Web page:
Seventy-six years ago, on August 8, 1942, six German “spies” were executed in Washington.
Eight German saboteurs were put ashore in Florida and New York during World War II. They were to destroy aspects of America’s war production, but most, apparently, had no intention of doing so.
Herbert Haupt was a naïve young man interested in good times and ran away to Mexico to avoid responsibilities. He and his friend Wolfgang Wergin spent three weeks in Mexico until they ran out of money. They couldn’t return to the US unless they paid a duty on the car Wolfgang sold when they were broke. Since they were both naturalized Americans of German birth, the German consulate got them passage on a ship going to Japan. From there, they went to Germany. Herbie jumped at the chance to return to the US with the saboteurs; Wolfgang declined, believing the G-men would get them. He ended up fighting in the German army on the Russian front. Not until 1956 was Wergin able to return to the United States.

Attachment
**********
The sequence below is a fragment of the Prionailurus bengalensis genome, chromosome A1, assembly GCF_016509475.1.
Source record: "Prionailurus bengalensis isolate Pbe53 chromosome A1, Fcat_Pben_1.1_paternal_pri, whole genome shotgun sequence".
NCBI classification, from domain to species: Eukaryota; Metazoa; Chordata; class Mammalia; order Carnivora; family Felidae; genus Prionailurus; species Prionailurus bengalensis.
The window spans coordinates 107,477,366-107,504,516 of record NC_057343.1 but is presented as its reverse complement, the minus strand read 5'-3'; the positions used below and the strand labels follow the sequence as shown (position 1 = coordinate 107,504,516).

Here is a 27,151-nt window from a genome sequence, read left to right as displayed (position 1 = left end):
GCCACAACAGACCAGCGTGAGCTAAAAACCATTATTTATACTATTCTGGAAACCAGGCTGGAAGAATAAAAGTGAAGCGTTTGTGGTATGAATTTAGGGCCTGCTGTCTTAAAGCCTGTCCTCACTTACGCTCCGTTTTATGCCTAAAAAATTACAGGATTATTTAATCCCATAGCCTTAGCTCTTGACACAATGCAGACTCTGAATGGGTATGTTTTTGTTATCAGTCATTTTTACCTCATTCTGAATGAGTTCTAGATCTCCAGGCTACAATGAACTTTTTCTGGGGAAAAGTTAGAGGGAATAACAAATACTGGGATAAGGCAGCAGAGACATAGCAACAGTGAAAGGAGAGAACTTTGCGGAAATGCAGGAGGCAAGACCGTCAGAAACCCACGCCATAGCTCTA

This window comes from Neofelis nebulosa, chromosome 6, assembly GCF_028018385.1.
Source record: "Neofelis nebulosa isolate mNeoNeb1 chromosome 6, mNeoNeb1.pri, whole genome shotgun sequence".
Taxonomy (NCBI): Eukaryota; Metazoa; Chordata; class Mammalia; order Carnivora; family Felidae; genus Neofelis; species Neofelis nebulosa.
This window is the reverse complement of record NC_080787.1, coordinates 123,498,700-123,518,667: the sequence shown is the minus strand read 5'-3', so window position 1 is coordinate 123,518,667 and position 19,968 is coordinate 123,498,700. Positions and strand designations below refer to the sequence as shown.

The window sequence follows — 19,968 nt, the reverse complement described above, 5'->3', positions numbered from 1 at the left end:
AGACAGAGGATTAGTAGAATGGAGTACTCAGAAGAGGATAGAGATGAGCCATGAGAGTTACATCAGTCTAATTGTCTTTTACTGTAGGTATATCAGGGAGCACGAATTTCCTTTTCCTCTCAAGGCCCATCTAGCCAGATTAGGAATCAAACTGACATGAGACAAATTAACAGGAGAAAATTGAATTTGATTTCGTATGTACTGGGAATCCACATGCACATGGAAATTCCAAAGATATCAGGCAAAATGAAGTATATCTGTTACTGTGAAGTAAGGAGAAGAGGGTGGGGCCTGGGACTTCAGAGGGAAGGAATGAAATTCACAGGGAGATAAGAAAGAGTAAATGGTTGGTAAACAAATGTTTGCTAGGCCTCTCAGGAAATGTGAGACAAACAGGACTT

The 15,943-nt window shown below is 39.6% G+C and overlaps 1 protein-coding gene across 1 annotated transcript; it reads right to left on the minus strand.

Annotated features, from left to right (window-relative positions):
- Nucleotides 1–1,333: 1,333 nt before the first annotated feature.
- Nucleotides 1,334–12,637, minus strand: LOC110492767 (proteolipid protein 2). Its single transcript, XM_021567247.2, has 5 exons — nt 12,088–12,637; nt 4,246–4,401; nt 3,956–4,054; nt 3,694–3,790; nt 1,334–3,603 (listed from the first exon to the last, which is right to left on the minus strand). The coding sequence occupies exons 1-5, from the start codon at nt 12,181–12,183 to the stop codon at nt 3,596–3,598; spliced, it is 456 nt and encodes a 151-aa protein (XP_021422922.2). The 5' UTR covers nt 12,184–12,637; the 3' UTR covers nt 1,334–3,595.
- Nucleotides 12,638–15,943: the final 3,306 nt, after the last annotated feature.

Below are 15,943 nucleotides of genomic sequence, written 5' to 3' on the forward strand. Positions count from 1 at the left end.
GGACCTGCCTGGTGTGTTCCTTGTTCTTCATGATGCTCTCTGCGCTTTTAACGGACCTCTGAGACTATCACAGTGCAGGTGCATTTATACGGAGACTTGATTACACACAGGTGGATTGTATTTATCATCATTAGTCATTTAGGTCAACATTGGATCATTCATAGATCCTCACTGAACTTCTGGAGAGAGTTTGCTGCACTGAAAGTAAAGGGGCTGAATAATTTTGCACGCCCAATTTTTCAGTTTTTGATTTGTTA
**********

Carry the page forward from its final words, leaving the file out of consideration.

Among the seven other saboteurs, one was a survivor of Gestapo torture and imprisonment; another was badly wounded in the Wehrmacht. George Dasch intended all along to turn them all in as his way of fighting the Nazi regime.
The actions of Herbert Hoover and the FBI are disgusting. The saboteurs’ treatment and trial were never about justice, but about appearances and a moral victory over Germany. Six were executed. Dasch and Burger were repatriated to Germany in 1948, but their lives were ruined.
And Hoover wanted glory. He was more guilty than the saboteurs, lying to them, trying to hide the fact that Dasch went to the FBI rather than the FBI discovering a nefarious plot afoot. Hoover should have been executed.
A new book, Enemies: A War Story by Kenneth Rosenberg, is a fictionalized account of the saboteurs. I recommend it.